Dale Watson (born October 7, 1962 in Birmingham, Alabama) is an American country/Texas Country singer, guitarist, songwriter, and self-published author based in Austin, Texas. He champions “Ameripolitan” as a new genre of original music and has positioned himself as a tattooed, stubbornly independent outsider who is interested in recording authentic country music. As a result, his record sales have been slow, but he has become a favorite of critics and alt-country fans.
Watson grew up in poverty outside of Pasadena, Texas as one of four boys. Watson’s father (after whom he is named) and his brother, Jim, were both musically inclined and guided what have become his longstanding musical influences. Watson began writing his own songs at age 12, making his first recording two years later. Soon after, Watson became an emancipated minor. By day he went to school and by night he played local Houston clubs and Honky Tonks with Jim in an aggregation called the Classic Country Bandin.
He moved to Los Angeles in 1988 on the advice of Rosie Flores and soon joined the house band at North Hollywood’s now-legendary alt-country venue the Palomino Club. He recorded two singles for Curb in 1990, “One Tear at a Time” and “You Pour It On,” and appeared on the third volume of the compilation series, A Town South of Bakersfield, in 1992. Not long after, he moved to Nashville and spent some time writing songs for the Gary Morris publishing company where his first daughter was born.
Watson relocated to Austin, TX, where he formed a backing band called the Lone Stars. He scored a deal with Hightone and released his debut album, Cheatin’ Heart Attack, in 1995. It was greeted with enormous acclaim for the vitality Watson brought to his vintage-style material and performances and also featured a dig at mainstream country in “Nashville Rash.” Follow-up Blessed or Damned appeared in 1996 and continued in a similar vein, as did 1997’s I Hate These Songs. His next release, The Truckin’ Sessions, appeared on Koch in 1998 and was devoted entirely to that distinct country subgenre of truck-driving songs. Soon after, his second daughter was born.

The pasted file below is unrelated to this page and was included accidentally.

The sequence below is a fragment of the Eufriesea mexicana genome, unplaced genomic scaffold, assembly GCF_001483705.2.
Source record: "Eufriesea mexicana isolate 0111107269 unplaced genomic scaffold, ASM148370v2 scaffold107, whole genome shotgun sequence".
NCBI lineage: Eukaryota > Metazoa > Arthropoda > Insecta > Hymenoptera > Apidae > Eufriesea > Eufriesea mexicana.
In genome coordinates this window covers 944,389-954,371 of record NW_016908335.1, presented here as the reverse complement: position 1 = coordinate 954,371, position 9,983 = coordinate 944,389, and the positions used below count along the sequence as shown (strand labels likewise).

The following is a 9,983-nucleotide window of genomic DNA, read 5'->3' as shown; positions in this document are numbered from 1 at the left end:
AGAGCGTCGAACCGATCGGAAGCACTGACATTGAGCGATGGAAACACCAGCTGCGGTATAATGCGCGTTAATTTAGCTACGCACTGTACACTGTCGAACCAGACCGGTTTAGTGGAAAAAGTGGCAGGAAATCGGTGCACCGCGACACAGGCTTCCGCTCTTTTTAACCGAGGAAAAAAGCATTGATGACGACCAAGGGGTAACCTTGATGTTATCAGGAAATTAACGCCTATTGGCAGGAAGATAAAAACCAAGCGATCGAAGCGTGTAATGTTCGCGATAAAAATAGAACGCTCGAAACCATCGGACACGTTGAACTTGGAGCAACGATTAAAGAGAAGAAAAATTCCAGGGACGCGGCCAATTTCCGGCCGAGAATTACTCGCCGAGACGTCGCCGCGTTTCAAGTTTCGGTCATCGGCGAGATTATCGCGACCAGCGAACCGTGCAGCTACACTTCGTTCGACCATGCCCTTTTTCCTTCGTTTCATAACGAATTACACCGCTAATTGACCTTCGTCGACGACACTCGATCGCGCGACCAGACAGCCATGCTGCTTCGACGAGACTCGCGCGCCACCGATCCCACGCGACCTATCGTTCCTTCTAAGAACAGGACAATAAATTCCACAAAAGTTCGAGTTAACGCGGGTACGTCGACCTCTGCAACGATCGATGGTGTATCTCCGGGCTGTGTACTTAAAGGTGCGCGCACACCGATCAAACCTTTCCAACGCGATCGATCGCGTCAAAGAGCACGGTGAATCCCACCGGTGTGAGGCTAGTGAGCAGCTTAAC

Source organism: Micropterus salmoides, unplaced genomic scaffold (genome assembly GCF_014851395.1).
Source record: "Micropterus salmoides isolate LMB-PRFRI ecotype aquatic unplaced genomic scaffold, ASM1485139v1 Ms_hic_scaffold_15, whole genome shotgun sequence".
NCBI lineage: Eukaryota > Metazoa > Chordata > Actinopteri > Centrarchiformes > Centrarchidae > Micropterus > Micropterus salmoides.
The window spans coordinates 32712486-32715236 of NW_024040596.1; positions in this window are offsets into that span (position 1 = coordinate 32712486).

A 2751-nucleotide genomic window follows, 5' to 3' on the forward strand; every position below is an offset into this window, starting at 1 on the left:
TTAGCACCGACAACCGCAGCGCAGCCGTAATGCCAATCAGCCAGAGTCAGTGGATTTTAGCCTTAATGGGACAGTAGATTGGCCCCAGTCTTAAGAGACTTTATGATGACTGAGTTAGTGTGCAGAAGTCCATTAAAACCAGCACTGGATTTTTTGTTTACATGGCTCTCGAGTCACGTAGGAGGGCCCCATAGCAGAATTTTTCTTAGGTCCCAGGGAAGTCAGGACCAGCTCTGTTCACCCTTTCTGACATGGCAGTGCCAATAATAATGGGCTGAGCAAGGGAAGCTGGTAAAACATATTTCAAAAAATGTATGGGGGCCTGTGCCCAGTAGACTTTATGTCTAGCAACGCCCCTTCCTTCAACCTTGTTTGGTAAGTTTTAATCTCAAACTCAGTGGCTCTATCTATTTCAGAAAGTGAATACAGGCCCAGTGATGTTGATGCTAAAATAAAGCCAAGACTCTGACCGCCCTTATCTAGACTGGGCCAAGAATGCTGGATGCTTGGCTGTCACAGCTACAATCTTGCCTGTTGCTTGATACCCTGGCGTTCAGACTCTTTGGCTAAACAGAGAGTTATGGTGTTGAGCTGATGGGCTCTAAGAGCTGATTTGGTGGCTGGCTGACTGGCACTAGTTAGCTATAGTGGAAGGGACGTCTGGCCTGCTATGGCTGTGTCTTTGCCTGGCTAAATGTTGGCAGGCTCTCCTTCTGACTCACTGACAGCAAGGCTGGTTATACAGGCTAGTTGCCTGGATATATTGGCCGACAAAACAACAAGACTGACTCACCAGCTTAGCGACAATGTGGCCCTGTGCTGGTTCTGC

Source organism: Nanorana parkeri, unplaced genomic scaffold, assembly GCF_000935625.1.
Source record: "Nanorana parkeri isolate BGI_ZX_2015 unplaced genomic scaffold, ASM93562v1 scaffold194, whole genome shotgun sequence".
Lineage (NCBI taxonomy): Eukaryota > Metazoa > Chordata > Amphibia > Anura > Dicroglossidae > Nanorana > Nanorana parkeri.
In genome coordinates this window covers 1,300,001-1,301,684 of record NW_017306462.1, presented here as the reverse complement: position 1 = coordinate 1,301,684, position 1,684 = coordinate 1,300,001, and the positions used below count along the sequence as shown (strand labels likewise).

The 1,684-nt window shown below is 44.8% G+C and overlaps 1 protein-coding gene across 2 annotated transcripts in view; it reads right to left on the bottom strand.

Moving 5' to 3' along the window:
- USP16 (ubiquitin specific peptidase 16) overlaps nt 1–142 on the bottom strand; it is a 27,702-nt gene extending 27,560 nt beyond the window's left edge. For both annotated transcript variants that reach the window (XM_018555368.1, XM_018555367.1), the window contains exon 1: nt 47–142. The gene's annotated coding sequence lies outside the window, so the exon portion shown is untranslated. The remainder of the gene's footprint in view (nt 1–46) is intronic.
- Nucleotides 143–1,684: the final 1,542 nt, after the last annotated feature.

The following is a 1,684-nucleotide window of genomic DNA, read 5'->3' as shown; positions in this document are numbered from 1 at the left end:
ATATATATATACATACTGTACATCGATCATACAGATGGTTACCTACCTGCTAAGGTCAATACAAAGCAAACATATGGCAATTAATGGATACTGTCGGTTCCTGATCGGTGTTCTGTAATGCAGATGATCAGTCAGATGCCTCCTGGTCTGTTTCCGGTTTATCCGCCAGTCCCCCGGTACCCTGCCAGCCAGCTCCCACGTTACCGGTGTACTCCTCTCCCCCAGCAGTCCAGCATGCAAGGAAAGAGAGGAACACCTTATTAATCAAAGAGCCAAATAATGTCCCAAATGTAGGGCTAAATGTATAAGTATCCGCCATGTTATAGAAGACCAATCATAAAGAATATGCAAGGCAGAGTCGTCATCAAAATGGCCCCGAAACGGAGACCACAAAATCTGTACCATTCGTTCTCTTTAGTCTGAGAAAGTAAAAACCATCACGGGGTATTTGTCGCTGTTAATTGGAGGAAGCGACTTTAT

He has won the British Country Music Awards Best International Artist on an Independent Label, and country music awards in the Netherlands and Spain. Watson tours Europe annually, and has a large growing fan base there. Also, winner of the 9th Annual Independent Music Awards: Best Country Album “The Truckin’ Sessions, Vol 2”.
The singer is also featured in the Zalman King documentary Crazy Again, chronicling his (Watson’s) breakdown after his girlfriend Terri Herbert died in a fatal car accident in September 2000. Every Song I Write is for You was released in 2001 as a tribute album.
After going on hiatus from music in 2004, he moved to Baltimore, Maryland to be closer to his daughters, Raquel and Grace. Grace appeared alongside Luke Wilson, Johnny Knoxville and Knoxville’s daughter Madison in Watson’s 2007 video for, “Hollywood Hillbilly”. Raquel is a stage and film actress based in Austin.
Watson returned to Austin in July 2006 and resumed playing regular gigs, including Sundays at Ginny’s Little Longhorn Saloon and a Monday night residence at The Continental Club. He is also a regular performer on the Grand Ole Opry. He also was the focus of a 2007 bio-picture, Austin Angel.
In 2008 Watson released “To Terri With Love,” an album dedicated to his late girlfriend, with all proceeds going to the Teresa L. Herbert Memorial Foundation.
In 2011 Watson released a video song about Tiger Airways Australia after the company charged him $500 to transport a box of CDs which they then lost and initially refused to pay compensation.
In 2012 he is slated to star in Stephen King and John Mellencamp’s musical, “Ghost Brothers of Darkland County”.